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Circos – Circular Visualization (circos.ca)
inciampati 7 days ago [-]
It's a nice visualization system when you have a lot of very long one-dimensional things with nonlinear relationships. This is super common in genomics but in principle could be applied many places.

That said, circos plots are sort of cliche in genomics and I do see people tending to move away from them.

It suffers from an effect of having too many things all together, all at once, layered in ways that sometimes make it difficult to compare. This is especially true when you have data tracks that are circularly laid out around the plot.

aorth 7 days ago [-]
Came to say something similar. I've been installing and updating Circos on our HPC cluster for bioinformatics users for over ten years. It was really popular in the early and mid 2010s!
mbreese 7 days ago [-]
I have used circos plots many times in the past (genomics). They make for very pretty figures. But, like you said, the major problem with them is that they are difficult to accurately interpret. They are used often to compare whole genome rearrangements, but the resolution has to be reduced to so much that you just can’t use them quantitatively. They are useful for qualitative comparisons, but it really suffers when you need to show details.
a_bonobo 6 days ago [-]
Yes, but they are pretty.

Case in point: the maize genome Circos plot popped up in Jurassic World, they just overlayed an image of a Triceratops https://circos.ca/images/mastheads/

tetris11 6 days ago [-]
Yep, if you want to compare clusters from sample A with clusters from sample B, then it's just easier to use a sankey diagram, especially for time-series data.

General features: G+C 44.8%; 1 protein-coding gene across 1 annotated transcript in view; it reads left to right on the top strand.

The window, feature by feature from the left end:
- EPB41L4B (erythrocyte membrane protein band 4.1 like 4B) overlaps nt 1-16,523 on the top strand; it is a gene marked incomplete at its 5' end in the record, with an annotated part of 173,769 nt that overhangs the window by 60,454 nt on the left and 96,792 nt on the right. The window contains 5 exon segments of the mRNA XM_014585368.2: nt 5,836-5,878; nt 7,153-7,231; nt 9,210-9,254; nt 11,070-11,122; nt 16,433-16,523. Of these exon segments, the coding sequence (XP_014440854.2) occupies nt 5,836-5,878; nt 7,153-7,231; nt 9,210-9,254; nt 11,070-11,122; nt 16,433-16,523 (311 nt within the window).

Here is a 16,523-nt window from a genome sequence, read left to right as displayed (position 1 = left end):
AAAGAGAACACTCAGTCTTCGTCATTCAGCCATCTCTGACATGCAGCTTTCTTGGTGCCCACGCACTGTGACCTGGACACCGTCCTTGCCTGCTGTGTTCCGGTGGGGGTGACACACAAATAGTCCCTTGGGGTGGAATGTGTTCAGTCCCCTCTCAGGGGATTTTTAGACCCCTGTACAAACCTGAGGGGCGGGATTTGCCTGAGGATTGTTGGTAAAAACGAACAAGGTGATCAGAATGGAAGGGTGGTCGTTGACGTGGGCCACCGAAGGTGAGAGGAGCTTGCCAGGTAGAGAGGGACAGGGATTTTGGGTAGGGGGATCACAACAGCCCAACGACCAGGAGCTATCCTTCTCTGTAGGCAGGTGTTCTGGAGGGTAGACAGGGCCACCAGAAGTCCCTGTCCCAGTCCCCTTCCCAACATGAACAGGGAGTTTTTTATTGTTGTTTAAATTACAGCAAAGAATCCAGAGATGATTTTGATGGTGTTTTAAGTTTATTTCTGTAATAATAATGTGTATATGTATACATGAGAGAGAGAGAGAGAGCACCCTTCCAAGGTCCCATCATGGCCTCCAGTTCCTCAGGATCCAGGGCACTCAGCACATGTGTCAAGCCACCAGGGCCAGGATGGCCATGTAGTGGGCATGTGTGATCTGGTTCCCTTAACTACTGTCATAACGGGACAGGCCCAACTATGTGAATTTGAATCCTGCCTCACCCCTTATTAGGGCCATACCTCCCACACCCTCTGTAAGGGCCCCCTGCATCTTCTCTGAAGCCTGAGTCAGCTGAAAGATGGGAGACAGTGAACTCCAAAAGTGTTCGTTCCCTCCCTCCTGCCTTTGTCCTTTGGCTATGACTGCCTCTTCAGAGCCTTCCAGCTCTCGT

munificent 7 days ago [-]
I've seen these circular plots a number of times and I've never once found them to illuminate the underlying data, even a little bit.
esafak 7 days ago [-]
Maybe it is because you need to become used to them? I do not find them informative either.
risenshinetech 6 days ago [-]
I came here to say the same thing. What insight do these diagrams provide? They always struck me as a useless but flashy visualization that you would put in front of your company to make people believe Important Work is happening inside.
dangets 7 days ago [-]
These types of graphs are also possible using D3.js. The "Chord diagam II" example references Circos implementation - https://observablehq.com/@d3/chord-diagram/2?intent=fork
photonthug 7 days ago [-]
The same guy apparently made https://hiveplot.com/
runlaszlorun 7 days ago [-]
Interesting link. I can’t speak to the informational value of those hiveplot charts, but an interesting piece from the author on the merits of different network visualization approaches.
anigbrowl 7 days ago [-]
This is highly relevant to my interests, thanks
diekhans 7 days ago [-]
Circos is useful when the data is sparse and quickly becomes extremely time-consuming to near-impossible to interpret. The most you can say is "wow, there is a lot going on".

I know in five seconds if a Circos plot is worth looking at.

robbles 7 days ago [-]
Doesn't this suffer from similar issues to a pie chart?

e.g. https://scc.ms.unimelb.edu.au/resources/data-visualisation-a...

I'm kinda suspicious that any data visualization that uses a circle is going to be hard to draw meaning from.

ma2t 7 days ago [-]
Yes and no. When trying to show quantitative data in terms of areas or angles, then you are spot-on: same issues. But these plots, or chord diagrams more generally, are often used to show relationships (like translocations, inversions or duplications in genomes) in context of other landmarks. This use is common and less troublesome. A real problem with Circos plots is that it's so tempting to keep adding additional tracks of "information" that plots get ridiculous. It becomes like staring at the Voynich manuscript: uninterpretable but so compellingly pretty it must mean something.
bee_rider 7 days ago [-]
Are pie charts bad or just misused?

They aren’t good at measuring small quantities. But it is easy to see 1/4 or 1/2 of a circle. And it is easy to see if something is a straight line, 90 degree, or a little more or less than either of those.

Compared to a bar graph, it seems a little easier to spot that one quantity is, like, half of another. And it is easier to visually sum of a collection of quantities, on a bar graph this is a major pain (unless it is stacked of course but that’s another type of graph).

mmastrac 7 days ago [-]
I really struggle to understand most of the diagrams on this page without context. I suspect it's a lot more useful if you spend time swapping in the overall context of a diagram, after which you can visually pattern match. Without context, it's just pretty noise to me, IMO.